Janet (j4) wrote,

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This wheel's on fire

Actually, the wheels bursting into flames is about the only thing that hasn't gone wrong so far with pto452. (Touch wood, in spite of the fire hazard.)

On Wednesday as I was about to drive home from work I found that the car wouldn't start. Pulling the starter resulted in merely an ominously non-engine-starting buzzing noise, and a quick go with the starter-handle produced nothing but a kickback fierce enough to wrench my shoulder half out of joint. With only three cars left in the car-park I estimated that my chances of scrounging a jump-start from somebody were small, especially given that without a smart-key I couldn't get back in to the office; so in the end I phoned the RAC, and they sent a niceman out to jump-start me. His verdict was that the battery was buggered, and the journey home failed to charge it. "Ah well," I thought, "Time for a new battery."

Attempt to buy a new battery the next day fell flat (pun intended) when Discount Autoparts failed to have (what they believed to be, & what I now suspect was not) the right type of battery in stock; however, attempt to borrow a battery-charger was extremely successful, thanks to saraphale. Actually charging the battery was less successful, as the battery charger blew a fuse at some point overnight (this was the new fuse that we'd put in, on finding before we started that the existing fuse was dead -- saraphale, I think your battery-charger is a little unhappy!); however, it managed to inject enough juice to let me start the car this morning, in order to take it to Ian Allen (local moggy-mechanic) to get it fixed.

I had a bit of a worrying moment when I realised I wasn't going to make it as far as Ely on the amount of petrol that was in the tank, and I was a bit wary of stopping for petrol when I wasn't sure I'd be able to start the car again. In the end, though, I decided that the middle of a petrol station (with lots of cars around to jump-start me) was probably the best place to have a flat battery, and somewhere in the suburbs of Ely was a reasonably bad place to run out of petrol; so I eventually found a petrol station (the one I usually stop at on the way to/from Ely was all boarded up!), and topped up with some unleaded (not ideal, but they didn't do LRP).

The plan for today's service was to get my old (reconditioned) speedo re-fitted, get a new battery, and get the windscreen trim glued back in place (it's a big piece of chrome held in place by nothing except rubber and hope). However, you know what they say about the best-laid plans of mice and men^H^H^Hmoggies...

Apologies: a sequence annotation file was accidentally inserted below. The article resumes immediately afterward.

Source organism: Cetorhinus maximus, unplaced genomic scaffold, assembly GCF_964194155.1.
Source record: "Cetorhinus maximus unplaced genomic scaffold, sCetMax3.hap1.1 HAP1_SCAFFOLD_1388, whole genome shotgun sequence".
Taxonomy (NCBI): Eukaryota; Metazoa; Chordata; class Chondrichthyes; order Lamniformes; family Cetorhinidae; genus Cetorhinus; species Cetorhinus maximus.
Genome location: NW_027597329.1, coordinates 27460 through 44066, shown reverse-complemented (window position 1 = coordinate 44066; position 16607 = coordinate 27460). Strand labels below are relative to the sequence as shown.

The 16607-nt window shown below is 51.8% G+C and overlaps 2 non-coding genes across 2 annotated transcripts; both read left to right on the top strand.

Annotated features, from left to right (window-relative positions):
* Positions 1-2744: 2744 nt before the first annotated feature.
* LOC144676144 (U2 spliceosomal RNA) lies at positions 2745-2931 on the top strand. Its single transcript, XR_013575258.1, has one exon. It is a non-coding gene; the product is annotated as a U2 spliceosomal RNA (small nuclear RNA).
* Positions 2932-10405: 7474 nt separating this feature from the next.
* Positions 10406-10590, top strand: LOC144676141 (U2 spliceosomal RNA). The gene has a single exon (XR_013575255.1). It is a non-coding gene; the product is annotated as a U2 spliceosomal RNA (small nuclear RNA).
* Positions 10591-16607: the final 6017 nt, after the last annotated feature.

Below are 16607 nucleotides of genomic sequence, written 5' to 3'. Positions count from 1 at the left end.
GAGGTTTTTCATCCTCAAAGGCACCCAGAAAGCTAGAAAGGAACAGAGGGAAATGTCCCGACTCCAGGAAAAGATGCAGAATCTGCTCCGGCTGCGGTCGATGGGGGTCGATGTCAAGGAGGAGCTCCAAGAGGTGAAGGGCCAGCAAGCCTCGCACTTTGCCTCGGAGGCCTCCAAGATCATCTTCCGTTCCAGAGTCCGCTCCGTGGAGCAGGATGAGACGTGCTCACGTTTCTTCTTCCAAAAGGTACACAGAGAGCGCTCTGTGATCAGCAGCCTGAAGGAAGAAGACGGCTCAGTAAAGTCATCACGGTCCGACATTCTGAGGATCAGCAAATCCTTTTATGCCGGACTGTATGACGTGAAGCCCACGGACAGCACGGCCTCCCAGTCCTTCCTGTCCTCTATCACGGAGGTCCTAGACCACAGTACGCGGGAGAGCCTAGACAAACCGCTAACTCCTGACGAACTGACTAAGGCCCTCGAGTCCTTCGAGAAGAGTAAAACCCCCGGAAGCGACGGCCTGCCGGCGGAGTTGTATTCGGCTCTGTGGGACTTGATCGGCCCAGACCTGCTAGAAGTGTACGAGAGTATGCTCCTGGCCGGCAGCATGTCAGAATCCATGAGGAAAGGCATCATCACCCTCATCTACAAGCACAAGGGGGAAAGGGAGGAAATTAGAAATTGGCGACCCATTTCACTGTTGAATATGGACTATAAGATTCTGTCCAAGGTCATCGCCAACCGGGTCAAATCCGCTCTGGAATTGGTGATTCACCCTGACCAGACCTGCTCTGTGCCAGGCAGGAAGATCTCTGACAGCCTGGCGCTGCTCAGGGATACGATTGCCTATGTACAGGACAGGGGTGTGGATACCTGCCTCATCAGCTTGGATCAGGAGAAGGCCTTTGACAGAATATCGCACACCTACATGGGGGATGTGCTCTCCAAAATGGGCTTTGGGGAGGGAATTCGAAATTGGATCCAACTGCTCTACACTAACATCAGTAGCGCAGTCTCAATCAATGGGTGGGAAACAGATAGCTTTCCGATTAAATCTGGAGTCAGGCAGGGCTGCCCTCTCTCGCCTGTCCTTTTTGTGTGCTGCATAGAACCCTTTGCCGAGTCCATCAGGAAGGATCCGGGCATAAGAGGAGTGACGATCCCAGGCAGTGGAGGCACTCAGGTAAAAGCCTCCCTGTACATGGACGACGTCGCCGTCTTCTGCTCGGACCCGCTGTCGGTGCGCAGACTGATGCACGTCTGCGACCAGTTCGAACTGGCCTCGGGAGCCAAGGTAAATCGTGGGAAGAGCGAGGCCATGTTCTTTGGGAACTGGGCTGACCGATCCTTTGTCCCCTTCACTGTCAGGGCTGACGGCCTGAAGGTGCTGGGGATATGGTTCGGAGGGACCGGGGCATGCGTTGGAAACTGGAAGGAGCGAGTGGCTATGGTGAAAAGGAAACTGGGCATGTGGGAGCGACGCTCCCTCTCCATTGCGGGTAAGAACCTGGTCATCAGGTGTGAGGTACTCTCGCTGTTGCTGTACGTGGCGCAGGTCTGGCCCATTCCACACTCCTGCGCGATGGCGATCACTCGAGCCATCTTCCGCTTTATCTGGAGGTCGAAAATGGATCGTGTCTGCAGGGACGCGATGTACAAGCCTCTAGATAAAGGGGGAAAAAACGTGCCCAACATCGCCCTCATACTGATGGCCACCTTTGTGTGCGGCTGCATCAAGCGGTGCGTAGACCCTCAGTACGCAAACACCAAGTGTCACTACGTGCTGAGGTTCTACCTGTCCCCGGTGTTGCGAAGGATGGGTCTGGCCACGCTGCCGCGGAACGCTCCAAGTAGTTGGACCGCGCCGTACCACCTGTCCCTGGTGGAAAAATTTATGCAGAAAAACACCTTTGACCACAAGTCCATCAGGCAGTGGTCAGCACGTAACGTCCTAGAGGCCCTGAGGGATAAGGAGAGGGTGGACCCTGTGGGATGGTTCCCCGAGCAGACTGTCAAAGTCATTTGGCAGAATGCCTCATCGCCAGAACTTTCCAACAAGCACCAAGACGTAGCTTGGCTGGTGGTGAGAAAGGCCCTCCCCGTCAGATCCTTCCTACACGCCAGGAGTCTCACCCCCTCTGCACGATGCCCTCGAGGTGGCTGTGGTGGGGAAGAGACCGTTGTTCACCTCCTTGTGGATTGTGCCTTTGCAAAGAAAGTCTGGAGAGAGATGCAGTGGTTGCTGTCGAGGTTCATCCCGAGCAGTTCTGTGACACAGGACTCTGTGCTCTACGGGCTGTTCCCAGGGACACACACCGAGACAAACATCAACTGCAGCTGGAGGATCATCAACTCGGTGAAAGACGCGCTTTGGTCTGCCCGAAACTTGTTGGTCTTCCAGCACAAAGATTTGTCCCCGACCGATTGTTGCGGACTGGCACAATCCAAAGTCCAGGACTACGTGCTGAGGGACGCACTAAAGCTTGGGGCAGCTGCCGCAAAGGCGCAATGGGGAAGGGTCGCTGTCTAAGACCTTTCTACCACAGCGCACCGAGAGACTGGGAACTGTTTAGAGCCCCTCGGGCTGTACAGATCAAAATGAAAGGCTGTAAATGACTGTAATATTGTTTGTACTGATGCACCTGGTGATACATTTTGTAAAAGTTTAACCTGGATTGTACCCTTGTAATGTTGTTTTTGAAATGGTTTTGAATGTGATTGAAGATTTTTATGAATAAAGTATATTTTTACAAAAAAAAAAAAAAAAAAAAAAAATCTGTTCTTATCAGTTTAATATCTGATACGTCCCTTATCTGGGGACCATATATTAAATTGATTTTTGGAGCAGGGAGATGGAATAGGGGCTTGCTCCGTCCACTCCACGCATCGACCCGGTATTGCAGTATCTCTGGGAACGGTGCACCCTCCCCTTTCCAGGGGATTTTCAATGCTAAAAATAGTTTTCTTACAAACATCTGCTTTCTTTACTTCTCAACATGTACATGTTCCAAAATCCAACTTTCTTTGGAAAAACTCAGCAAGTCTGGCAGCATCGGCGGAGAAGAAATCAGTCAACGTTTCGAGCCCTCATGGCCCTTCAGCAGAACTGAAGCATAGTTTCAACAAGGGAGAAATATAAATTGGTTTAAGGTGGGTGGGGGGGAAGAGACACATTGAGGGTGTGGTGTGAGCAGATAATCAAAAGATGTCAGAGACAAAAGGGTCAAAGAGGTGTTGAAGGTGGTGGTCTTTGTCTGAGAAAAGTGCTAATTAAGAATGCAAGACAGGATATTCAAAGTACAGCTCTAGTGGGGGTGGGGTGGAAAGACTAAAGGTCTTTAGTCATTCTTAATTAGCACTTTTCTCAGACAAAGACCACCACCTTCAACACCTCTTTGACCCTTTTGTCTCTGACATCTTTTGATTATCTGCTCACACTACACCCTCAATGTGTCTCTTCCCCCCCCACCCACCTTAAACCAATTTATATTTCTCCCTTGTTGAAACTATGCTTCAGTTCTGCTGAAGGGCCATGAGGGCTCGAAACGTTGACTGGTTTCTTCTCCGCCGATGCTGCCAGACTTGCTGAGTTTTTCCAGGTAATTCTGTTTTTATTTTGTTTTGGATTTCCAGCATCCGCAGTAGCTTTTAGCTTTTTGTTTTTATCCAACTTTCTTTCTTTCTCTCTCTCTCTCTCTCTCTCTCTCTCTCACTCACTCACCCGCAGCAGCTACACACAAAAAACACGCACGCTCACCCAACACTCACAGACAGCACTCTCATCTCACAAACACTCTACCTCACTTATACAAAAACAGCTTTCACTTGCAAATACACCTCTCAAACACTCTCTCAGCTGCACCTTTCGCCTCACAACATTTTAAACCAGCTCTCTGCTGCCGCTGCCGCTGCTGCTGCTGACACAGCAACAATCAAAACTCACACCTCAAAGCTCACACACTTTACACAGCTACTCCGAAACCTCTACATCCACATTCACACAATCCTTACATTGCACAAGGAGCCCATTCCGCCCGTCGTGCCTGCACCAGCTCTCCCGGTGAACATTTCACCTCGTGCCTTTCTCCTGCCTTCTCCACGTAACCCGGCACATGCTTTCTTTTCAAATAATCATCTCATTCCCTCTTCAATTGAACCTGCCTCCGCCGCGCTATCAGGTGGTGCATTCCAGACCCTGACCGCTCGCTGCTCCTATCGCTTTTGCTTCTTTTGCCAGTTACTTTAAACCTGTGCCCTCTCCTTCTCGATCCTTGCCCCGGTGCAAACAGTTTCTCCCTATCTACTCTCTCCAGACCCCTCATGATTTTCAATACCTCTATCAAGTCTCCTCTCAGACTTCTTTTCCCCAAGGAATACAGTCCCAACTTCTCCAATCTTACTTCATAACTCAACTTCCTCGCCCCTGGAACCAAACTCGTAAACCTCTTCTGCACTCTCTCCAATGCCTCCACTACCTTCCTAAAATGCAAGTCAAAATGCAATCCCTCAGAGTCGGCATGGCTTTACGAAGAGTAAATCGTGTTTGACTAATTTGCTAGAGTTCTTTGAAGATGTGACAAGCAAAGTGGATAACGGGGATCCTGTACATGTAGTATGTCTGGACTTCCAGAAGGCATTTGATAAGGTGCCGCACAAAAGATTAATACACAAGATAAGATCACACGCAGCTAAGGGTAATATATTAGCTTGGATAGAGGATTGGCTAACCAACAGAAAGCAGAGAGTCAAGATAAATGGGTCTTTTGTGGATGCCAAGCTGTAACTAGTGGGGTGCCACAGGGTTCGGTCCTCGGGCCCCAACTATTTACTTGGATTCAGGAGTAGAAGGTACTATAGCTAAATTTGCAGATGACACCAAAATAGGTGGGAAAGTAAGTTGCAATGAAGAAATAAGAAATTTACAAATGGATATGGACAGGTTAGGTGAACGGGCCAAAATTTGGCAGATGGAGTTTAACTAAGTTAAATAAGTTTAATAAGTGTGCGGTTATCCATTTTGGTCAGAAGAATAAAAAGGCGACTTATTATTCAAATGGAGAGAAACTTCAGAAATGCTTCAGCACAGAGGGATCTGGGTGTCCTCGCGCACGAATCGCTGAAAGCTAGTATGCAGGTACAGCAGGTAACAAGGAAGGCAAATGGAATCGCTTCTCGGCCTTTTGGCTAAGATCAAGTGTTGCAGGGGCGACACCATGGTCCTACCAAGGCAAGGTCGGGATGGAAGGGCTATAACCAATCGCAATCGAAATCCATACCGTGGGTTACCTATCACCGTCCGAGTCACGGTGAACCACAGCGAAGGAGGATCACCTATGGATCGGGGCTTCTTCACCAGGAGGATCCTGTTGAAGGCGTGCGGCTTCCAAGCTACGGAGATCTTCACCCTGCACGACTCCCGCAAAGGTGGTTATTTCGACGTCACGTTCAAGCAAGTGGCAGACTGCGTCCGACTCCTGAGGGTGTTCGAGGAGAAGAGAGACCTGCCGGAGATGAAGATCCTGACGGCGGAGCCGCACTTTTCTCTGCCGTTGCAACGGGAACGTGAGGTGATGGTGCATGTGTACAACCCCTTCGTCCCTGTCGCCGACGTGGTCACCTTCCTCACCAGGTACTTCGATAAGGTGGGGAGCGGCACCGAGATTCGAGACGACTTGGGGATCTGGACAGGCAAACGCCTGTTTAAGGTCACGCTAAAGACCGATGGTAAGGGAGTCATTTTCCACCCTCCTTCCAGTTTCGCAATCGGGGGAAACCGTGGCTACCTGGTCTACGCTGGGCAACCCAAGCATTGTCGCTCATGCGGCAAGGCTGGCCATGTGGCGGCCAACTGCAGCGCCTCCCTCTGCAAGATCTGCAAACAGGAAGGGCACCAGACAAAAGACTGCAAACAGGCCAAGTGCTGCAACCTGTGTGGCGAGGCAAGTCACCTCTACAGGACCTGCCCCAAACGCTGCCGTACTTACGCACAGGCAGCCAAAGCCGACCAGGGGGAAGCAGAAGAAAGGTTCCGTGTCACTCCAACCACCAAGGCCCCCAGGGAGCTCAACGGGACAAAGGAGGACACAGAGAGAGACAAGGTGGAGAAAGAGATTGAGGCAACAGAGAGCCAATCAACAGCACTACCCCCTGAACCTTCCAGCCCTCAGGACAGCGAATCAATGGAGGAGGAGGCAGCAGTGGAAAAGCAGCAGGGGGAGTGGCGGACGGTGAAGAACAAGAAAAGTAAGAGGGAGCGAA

The battery, when tested, was fine. It appeared that brrm and I hadn't done any damage with our unintentional electrical tinkering at the weekend, and in fact had done the right thing by fully disconnecting the little panel lights once the connections had more or less fallen apart in our hands. (Unfortunately, fixing those is likely to be somewhere between "difficult" and "impossible", as the parts are nearly mythical and fixing the existing parts would require some implausibly fine soldering.)

The dynamo, when tested, was not fine. The dynamo brushes were the most obvious suspect, but when we came to take them out they didn't look dreadfully worn -- far from new, worth replacing, but not so bad that they should have caused the dynamo to fail; and the ominous-looking ring of splattered lead solder around the inside of the dynamo cylinder suggested something more serious in the way of overheating and generally Not Working.

One of the springs that pushes the brushes had been replaced by a previous "mechanic" with a bespoke spring, fashioned from something looking suspiciously like a paperclip. It seemed to do the job, though, so it was left in place; however, when the new brushes had been fitted and we came to close the dynamo up, there was a loud *pink* from within the cylinder, and a small piece of spring fell out of the end. It seemed likely that this was the other spring finally giving up the ghost, but on further inspection, that was still intact -- clearly what had fallen out was the broken spring which had been replaced at some point in the past. Which meant that this little bit of rather sharp metal had been rattling around inside the dynamo for god-only-knows-how-long, probably cutting it to bits and/or shorting something out.